Mental health treatment is always a bit of a moving target. While there are many widely accepted treatment methods and medications that work well for many patients, some patients don't respond to traditional therapies and treatments. As a result, the industry is always researching and testing new treatment options. One of the most recent and successful treatment options discovered is ketamine infusion therapy for depression. Here's what you need to know about this treatment option if you're struggling with hard-to-treat depression symptoms.
What Exactly Is Ketamine?
Ketamine's traditional pharmaceutical use is for anesthesia. It is a proven medication that has been widely used as anesthesia for many years. Unfortunately, it also gained ground as a recreationally abused medication used in party circles because it can act as a hallucinogen as well.
However, recent therapies have proven that ketamine's medical use goes well beyond simple anesthesia. This medication, when administered in small doses through infusion, has proven to be effective at treating depression symptoms. In fact, it's become an emergency room go-to for managing suicidal patients because it has proven successful at calming suicidal thoughts.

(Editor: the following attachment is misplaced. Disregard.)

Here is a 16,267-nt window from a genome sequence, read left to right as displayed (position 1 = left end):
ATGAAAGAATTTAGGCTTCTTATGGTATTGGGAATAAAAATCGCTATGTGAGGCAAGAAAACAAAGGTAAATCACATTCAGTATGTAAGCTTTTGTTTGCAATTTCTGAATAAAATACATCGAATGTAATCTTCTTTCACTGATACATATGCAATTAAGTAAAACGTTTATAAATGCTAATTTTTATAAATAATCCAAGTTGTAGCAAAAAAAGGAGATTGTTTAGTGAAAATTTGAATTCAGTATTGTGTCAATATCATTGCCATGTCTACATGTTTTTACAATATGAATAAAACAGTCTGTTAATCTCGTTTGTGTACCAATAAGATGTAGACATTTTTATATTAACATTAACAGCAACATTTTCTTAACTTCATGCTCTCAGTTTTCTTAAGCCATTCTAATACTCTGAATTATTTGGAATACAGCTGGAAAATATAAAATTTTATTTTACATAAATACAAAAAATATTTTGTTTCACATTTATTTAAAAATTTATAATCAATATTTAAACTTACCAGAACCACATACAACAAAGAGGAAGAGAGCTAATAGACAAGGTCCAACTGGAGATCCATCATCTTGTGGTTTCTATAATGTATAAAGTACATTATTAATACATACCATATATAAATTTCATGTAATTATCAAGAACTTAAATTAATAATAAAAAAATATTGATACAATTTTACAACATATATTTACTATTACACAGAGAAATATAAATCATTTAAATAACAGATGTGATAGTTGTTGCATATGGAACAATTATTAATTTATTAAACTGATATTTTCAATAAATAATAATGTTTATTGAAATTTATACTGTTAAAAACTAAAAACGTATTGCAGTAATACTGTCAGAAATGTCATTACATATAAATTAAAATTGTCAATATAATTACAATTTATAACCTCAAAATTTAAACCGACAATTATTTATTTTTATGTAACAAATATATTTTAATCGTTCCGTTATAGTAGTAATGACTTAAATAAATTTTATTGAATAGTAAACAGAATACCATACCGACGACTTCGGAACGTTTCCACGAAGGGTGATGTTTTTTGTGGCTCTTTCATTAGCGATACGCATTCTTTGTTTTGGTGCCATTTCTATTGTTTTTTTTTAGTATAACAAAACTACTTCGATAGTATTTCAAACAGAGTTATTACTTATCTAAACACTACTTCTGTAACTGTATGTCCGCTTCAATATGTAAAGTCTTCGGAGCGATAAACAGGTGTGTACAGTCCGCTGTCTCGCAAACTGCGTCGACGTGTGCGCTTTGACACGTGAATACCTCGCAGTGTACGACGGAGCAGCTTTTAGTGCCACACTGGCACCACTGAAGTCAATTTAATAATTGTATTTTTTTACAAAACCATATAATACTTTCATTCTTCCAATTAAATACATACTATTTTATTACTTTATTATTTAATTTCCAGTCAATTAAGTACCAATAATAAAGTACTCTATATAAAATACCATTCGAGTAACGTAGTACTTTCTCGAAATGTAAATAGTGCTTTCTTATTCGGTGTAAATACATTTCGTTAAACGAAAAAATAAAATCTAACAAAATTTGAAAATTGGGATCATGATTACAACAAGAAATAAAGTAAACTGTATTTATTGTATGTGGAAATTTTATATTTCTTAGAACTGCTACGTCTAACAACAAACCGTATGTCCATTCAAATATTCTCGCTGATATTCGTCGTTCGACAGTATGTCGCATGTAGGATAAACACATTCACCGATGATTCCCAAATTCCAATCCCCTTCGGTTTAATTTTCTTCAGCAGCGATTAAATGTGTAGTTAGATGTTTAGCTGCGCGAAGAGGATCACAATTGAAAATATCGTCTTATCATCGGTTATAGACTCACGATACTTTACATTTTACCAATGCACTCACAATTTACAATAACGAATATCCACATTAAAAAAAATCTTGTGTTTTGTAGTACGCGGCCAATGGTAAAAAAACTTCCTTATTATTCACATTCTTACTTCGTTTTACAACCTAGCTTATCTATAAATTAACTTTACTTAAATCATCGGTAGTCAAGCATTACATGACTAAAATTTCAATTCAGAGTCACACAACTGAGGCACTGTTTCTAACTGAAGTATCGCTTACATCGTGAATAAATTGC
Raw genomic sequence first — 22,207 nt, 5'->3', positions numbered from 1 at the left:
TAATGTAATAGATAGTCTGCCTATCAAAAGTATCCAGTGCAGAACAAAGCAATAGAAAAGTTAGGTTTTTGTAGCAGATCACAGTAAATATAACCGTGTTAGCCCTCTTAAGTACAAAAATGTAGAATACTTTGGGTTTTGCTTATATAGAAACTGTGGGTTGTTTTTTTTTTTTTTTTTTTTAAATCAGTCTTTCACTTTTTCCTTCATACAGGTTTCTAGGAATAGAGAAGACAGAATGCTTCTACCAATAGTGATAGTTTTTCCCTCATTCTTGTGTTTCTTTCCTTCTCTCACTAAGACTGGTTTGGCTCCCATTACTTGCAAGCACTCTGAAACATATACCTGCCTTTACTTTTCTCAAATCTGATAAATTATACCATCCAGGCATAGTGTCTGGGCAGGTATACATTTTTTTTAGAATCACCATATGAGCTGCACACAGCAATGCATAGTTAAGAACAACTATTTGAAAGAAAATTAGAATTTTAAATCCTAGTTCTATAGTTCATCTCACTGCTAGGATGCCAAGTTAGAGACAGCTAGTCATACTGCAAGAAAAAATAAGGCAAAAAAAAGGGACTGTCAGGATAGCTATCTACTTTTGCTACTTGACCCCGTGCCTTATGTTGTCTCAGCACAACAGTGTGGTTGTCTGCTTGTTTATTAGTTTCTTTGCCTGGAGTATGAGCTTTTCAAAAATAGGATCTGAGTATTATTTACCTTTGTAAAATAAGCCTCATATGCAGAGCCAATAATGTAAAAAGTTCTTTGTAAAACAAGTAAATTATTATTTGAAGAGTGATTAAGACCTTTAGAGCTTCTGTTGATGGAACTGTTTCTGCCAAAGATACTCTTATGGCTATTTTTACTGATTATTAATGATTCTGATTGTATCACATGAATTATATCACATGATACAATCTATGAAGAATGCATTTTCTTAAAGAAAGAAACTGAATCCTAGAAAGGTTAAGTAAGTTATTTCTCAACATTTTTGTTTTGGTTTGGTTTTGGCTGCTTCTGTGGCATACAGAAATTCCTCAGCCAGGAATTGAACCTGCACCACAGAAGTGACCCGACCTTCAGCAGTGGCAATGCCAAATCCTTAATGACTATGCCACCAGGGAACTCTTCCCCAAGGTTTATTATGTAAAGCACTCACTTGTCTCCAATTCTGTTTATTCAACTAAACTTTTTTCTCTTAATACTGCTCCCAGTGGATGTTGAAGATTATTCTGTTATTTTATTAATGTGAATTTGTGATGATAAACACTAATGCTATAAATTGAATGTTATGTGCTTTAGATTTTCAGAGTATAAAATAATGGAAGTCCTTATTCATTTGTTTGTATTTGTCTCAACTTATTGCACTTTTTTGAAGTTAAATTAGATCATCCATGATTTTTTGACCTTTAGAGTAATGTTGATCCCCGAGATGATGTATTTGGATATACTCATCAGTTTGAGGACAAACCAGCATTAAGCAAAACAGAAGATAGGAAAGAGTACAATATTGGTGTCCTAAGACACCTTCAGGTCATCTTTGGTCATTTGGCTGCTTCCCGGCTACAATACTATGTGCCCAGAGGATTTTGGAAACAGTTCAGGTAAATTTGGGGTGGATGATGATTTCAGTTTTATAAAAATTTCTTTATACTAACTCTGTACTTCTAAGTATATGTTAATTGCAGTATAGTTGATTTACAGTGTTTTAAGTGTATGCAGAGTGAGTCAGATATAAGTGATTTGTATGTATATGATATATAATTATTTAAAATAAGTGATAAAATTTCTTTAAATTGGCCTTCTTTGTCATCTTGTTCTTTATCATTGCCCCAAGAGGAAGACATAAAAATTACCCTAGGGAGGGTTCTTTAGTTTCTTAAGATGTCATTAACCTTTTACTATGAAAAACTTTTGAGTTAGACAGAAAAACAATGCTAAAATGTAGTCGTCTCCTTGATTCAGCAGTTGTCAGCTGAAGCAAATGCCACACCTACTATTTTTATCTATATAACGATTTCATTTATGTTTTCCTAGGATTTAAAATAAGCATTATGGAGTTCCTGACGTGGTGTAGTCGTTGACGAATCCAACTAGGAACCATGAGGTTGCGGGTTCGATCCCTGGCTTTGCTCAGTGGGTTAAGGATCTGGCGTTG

What Is The Difference In Ketamine Versus Anti-Depressants?
While the research hasn't specifically unveiled why ketamine works for depression treatment, the medical community has confirmed that ketamine works differently in the brain than traditional anti-depressant medications. That different reaction may be why ketamine proves successful for those whom traditional anti-depressants have failed.
One key difference with ketamine is the fact that it reacts quickly. When you receive ketamine infusion therapy, the effects are often felt within an hour. Any side effects of the medication have shown to be brief as well.
How Is Ketamine Infusion Therapy Administered?
In most cases, ketamine therapy is administered as a series of treatments over the course of a week or so. The treatment's effects can last for several weeks, so you won't need repeated treatment for some time afterward.
Because ketamine is traditionally an anesthetic, though, it is important that you seek ketamine therapy through a medical professional. Ketamine therapy clinics specialize in the dosing and administration of this medication in a way that will help you manage your symptoms without hazardous or dangerous side effects that may come from trying to medicate yourself and accidentally taking too much.
The more you understand about ketamine infusion therapy and its benefits for treating depression, the easier it is to see why it is becoming more widespread. Talk with your doctor today about whether this type of therapy may be right for your needs.